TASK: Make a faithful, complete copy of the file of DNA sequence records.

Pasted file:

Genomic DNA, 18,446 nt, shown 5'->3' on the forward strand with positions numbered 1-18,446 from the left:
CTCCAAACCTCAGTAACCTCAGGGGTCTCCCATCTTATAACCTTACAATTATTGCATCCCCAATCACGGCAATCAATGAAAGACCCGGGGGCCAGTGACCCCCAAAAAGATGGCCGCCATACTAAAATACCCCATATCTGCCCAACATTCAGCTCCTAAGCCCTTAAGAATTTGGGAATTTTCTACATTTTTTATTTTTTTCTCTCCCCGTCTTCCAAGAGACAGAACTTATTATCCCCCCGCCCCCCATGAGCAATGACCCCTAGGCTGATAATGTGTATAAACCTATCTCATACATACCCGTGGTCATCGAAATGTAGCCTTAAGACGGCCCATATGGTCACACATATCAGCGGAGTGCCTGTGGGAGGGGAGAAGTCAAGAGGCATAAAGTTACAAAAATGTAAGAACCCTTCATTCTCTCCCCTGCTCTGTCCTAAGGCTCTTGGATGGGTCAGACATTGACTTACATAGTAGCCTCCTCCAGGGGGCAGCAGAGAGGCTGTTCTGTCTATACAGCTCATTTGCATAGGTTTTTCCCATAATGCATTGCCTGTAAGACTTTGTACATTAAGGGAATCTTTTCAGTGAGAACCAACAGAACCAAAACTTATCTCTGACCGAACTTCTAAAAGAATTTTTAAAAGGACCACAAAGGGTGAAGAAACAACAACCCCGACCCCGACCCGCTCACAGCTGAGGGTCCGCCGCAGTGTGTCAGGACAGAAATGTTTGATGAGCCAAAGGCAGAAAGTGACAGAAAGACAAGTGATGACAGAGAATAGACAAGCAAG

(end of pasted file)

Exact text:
Genomic DNA, 18,446 nt, shown 5'->3' on the forward strand with positions numbered 1-18,446 from the left:
CTCCAAACCTCAGTAACCTCAGGGGTCTCCCATCTTATAACCTTACAATTATTGCATCCCCAATCACGGCAATCAATGAAAGACCCGGGGGCCAGTGACCCCCAAAAAGATGGCCGCCATACTAAAATACCCCATATCTGCCCAACATTCAGCTCCTAAGCCCTTAAGAATTTGGGAATTTTCTACATTTTTTATTTTTTTCTCTCCCCGTCTTCCAAGAGACAGAACTTATTATCCCCCCGCCCCCCATGAGCAATGACCCCTAGGCTGATAATGTGTATAAACCTATCTCATACATACCCGTGGTCATCGAAATGTAGCCTTAAGACGGCCCATATGGTCACACATATCAGCGGAGTGCCTGTGGGAGGGGAGAAGTCAAGAGGCATAAAGTTACAAAAATGTAAGAACCCTTCATTCTCTCCCCTGCTCTGTCCTAAGGCTCTTGGATGGGTCAGACATTGACTTACATAGTAGCCTCCTCCAGGGGGCAGCAGAGAGGCTGTTCTGTCTATACAGCTCATTTGCATAGGTTTTTCCCATAATGCATTGCCTGTAAGACTTTGTACATTAAGGGAATCTTTTCAGTGAGAACCAACAGAACCAAAACTTATCTCTGACCGAACTTCTAAAAGAATTTTTAAAAGGACCACAAAGGGTGAAGAAACAACAACCCCGACCCCGACCCGCTCACAGCTGAGGGTCCGCCGCAGTGTGTCAGGACAGAAATGTTTGATGAGCCAAAGGCAGAAAGTGACAGAAAGACAAGTGATGACAGAGAATAGACAAGCAAG